Jessica Bratt | Monday, June 18, 2012 at 11:38AM
I have a love-hate relationship with Facebook. Don’t most people? I enjoy keeping in touch with friends and acquaintances from various seasons of my life, and it’s convenient to have an online way to do that regardless of whether I have their current contact information. It’s fun to see what people are up to, or at least what they post about what they are up to, which is all I know of their lives unless I hear from them outside of Facebook. It’s disconcerting to remember that, actually--that the lingering impressions in my mind about whoever I think I just caught up on are actually formed entirely of the self that theyh present and manage on Facebook. I have to actively remind myself that there’s more to their lives than, say, what I’m seeing in their beautiful Instagrammed photos and ”Like”-able comments. I pause, realizing the reverse is true too--my Facebook contacts can take away an impression of my life after a cursory glance at my page, regardless of how much it really captures what is going on in my life at any given time (let alone what is important to me, or how I’m feeling about any of it). I suspect it’s this basic aspect of Facebook that, when combined with its pervasiveness, and our own anxieties about how we come across or want to come across to others, that fuels our love-hate relationship with it, our resignation to it, our preoccupation with it.
Did you see this cover story from the May 2012 Atlantic?
Did you see this cover story from the May 2012 Atlantic?
Some quotable quotes:
“Curating the exhibition of the self has become a 24/7 occupation.”
“Self-presentation on Facebook is continuous, intensely mediated, and possessed of a phony nonchalance that eliminates even the potential for spontaneity.”
“Our online communities become engines of self-image, and self-image becomes the engine of community.”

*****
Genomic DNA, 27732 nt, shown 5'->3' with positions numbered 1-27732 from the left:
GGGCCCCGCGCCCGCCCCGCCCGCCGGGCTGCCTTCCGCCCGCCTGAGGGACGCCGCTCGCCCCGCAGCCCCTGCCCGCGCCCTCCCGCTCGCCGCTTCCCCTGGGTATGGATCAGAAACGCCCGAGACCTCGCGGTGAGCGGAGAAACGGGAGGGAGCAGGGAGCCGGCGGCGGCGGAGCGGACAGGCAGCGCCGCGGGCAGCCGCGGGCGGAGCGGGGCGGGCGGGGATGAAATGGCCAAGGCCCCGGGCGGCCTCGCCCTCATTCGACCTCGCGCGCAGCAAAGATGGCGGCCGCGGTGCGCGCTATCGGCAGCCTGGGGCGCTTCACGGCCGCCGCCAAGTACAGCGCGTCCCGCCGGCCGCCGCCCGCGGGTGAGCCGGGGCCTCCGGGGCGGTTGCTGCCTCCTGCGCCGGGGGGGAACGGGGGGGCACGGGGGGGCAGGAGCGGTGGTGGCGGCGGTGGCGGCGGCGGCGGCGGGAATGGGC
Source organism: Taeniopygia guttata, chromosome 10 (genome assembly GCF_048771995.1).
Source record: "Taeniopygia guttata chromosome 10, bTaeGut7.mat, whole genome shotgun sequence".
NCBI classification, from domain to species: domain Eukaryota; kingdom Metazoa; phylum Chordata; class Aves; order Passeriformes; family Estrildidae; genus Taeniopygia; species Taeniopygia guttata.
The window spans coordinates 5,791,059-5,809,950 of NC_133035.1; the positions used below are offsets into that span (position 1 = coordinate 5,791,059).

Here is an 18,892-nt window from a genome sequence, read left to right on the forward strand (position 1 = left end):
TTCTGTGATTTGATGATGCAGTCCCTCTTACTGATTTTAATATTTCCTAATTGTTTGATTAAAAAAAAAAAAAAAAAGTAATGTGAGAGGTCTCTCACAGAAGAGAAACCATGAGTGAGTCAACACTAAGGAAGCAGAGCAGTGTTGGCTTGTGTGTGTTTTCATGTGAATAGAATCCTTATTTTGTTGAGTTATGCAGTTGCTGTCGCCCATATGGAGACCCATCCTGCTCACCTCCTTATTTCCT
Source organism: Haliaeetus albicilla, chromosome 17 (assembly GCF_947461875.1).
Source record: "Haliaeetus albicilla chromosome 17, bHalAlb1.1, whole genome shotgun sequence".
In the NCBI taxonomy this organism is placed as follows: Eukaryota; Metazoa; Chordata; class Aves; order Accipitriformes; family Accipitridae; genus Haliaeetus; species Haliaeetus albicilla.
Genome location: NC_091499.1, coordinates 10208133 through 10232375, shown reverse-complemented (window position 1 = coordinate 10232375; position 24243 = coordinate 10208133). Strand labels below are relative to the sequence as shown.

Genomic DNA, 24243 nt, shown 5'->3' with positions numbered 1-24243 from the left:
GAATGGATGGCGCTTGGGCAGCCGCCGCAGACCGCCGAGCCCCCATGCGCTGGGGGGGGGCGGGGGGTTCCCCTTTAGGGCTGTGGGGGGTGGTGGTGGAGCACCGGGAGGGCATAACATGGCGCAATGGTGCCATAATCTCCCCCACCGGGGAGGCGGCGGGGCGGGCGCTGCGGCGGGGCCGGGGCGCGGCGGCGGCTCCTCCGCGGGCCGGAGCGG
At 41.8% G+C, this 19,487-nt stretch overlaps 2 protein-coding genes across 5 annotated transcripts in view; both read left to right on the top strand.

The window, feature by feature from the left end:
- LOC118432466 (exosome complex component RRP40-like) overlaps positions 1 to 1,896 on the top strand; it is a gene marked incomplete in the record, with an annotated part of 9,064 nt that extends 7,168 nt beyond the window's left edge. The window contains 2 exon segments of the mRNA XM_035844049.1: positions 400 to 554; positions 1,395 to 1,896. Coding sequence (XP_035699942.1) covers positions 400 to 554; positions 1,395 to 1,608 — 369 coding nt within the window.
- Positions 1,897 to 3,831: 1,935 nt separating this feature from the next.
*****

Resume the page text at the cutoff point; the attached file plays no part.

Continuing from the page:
The article is intriguing, as are some of the rebuttals that have been written since. I don’t think Facebook is making us lonely, but it’s certainly not making us any less lonely. It’s probably exacerbating our existing loneliness, and, at its worst, preying on the loneliest by offering them a nearly irresistible placebo for whatever genuine connection they are craving.
Even if Facebook is more trouble than it’s worth, it’s not going away, so I’m not here to argue that we should avoid it or get rid of it. But here are my main two laments about it right now:
First: Don’t most of us, at our core, long to live lives of authenticity? Does Facebook do more to help or to hinder that? Facebook is a great forum for sharing celebrations and triumphs but not as great for sharing struggles and sorrow. Even the “Like” button perpetuates an ethos of sharing “likeable,” upbeat things. Lately I’ve noticed that when Facebook friends share some sad news, there’s often a disclaimer like “I know this is a weird thing to share on Facebook but...” Granted, few of us want to share our hurts as widely as our happiness, but it just feels awkward to be transparent about the highs in our lives and then to refrain from adding our lows to others’ news feeds (especially when our lows put us more in need of our friends’ support than our highs ever necessitated their accolades!). How authentic can we be if we are disseminating such edited versions of our experience? One wants to hope, of course, that we all have individuals and groups that serve as intimate confidants for us in “real” life, but that’s not always the case. Facebook is a great place to share news of engagements, weddings, pregnancies, births, anniversaries, and the like. I know, though, that for every joyous announcement in my news feed, there is another friend whose life is currently marked with struggles such as divorce, infertility, and raw grief over the death of a loved one.